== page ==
In its continuing quest to pretend that climate change does not actually exist, the "paper of record", having gone paperless, is now edging toward recordless. Or make that reckless.
If you've been sleeping for the past few weeks, here's the rundown:
* On January 11, the New York Times announced that it would shut down its environmental desk and re-assign its editors and reporters. At the time, managing news editor Dean Baquet claimed that the change was "purely a structural matter" and that "We have not lost any desire for environmental coverage."
And to prove their continued zeal for the environment:
* On March 1, the Times announced that it was shutting down its Green Blog, its only blog specifically devoted to environmental and energy issues. As Slate has wryly noted, sixty-five other blogs remain on the Times website, so that the public can still remain up-to-date on what's really important in the world, like awards shows, horseracing, golf, and the Times crossword puzzle.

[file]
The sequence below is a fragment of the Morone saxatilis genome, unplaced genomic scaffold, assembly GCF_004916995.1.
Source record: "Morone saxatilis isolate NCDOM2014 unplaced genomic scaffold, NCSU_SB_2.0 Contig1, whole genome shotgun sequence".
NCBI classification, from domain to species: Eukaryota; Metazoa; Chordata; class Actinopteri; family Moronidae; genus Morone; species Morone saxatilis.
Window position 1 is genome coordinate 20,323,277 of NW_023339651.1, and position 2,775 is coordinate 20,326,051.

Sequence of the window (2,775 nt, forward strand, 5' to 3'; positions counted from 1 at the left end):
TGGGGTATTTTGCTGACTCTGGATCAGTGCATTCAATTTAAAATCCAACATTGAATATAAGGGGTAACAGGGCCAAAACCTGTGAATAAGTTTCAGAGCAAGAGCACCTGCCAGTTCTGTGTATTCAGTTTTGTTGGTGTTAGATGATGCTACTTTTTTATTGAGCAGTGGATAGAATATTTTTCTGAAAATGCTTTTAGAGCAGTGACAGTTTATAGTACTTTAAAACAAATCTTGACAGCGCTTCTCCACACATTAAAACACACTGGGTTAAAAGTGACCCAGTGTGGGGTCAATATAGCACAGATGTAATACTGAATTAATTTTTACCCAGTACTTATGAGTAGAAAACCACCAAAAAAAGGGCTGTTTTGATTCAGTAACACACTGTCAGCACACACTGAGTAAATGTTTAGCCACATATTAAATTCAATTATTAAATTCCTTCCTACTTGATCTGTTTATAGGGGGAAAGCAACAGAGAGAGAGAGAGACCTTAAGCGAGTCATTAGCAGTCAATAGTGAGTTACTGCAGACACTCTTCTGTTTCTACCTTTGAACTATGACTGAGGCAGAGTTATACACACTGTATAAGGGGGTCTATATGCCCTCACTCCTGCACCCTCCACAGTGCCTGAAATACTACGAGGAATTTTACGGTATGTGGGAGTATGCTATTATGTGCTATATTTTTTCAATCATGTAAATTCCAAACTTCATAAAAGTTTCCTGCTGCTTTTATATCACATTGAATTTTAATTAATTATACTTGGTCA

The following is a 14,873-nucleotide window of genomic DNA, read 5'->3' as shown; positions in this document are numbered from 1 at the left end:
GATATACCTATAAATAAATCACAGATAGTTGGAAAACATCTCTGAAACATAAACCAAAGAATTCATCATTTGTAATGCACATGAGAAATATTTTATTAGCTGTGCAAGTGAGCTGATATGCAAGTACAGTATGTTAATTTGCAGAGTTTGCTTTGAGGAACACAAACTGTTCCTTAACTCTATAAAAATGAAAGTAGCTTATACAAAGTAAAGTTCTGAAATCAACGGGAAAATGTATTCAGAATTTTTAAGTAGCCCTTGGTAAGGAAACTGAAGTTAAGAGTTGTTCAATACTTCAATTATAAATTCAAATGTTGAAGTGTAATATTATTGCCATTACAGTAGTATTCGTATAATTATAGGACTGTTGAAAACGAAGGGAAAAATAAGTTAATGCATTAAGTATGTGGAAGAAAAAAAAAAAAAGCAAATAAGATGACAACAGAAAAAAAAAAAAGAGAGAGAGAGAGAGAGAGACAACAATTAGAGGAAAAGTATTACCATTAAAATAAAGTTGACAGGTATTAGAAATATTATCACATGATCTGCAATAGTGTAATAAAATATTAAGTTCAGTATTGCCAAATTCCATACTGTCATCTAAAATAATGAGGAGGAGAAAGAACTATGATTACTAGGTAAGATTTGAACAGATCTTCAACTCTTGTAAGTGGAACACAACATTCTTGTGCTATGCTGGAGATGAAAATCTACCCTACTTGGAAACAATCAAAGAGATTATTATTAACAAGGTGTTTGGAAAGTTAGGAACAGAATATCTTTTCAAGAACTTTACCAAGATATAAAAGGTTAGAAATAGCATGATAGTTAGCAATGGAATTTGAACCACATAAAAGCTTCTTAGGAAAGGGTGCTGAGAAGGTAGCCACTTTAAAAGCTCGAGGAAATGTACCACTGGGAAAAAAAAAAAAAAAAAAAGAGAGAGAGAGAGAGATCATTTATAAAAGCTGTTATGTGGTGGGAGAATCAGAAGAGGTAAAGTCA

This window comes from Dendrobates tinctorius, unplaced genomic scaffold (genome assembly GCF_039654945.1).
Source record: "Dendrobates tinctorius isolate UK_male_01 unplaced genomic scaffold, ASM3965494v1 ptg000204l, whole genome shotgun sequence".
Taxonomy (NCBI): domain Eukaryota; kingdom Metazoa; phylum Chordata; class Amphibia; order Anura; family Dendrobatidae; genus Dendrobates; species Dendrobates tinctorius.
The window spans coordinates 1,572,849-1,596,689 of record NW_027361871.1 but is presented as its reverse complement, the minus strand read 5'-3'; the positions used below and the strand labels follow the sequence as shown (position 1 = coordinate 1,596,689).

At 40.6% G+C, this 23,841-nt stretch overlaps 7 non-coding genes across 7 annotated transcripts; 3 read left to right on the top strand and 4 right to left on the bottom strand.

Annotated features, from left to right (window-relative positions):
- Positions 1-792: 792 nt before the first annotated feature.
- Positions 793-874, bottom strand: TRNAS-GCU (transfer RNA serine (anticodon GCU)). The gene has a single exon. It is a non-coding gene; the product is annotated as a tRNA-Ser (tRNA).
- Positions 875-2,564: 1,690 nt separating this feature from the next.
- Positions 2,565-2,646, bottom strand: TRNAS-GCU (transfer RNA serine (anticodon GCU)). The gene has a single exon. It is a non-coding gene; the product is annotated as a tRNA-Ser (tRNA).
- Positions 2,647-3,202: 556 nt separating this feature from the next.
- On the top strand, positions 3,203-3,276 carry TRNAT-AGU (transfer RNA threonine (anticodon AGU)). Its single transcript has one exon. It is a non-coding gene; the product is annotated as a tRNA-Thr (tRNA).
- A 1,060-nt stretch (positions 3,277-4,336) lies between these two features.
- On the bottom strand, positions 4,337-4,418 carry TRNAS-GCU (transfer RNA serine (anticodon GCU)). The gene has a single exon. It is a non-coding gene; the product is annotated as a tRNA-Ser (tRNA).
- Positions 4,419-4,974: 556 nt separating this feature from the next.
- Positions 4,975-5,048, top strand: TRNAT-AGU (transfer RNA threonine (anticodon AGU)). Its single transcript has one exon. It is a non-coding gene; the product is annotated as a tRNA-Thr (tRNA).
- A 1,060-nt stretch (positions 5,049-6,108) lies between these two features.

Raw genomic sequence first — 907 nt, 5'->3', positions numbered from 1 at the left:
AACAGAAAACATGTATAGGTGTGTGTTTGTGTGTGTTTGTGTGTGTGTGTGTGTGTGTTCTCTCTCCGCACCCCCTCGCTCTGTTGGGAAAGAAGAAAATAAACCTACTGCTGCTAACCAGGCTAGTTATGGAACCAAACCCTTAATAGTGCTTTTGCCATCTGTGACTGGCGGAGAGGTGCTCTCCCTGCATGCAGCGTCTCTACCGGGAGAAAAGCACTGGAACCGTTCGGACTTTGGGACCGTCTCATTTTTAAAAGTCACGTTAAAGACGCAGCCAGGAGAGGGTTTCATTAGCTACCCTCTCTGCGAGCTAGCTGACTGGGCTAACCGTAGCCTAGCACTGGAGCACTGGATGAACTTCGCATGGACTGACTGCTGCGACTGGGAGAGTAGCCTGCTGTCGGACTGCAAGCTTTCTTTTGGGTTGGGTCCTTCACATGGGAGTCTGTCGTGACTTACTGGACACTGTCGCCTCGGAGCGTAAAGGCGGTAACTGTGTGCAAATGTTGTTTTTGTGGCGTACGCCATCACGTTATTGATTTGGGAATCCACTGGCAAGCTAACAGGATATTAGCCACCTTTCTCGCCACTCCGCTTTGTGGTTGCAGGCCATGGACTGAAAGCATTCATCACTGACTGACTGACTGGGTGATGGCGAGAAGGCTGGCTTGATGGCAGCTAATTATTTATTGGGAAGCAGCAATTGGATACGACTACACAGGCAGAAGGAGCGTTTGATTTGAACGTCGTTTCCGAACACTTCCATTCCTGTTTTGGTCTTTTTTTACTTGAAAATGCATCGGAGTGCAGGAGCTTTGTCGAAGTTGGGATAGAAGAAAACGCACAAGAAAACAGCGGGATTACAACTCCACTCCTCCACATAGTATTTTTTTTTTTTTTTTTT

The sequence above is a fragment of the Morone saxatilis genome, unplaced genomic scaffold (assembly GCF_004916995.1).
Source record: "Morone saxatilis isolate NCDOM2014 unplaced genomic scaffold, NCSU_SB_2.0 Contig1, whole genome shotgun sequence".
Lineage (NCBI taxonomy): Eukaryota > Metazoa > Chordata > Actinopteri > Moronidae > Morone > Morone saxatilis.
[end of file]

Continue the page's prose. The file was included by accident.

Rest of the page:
* On February 27, the Times reported a story on the drought in Texas that resulted in the shuttering of a beef-processing plant in Plainview due to lack of cattle. They did a rundown on the economic impacts to Plainview, which are severe, but out of 1200 words in the article, not one of them was "climate". The drought in Texas is now entering its third year, and one would think the Times would have a handle on it by now. How many more years will it have to last before the Times acknowledges that the climate of Texas is changing? And that Texans (and the rest of us) are responsible for that?
Well I suppose we should forgive the reporter of that story, Manny Fernandez, because he's not on the environmental beat. Oh wait! NOBODY is on the environmental beat any more at the "paperless of reckless."
So maybe the climate will stop changing now?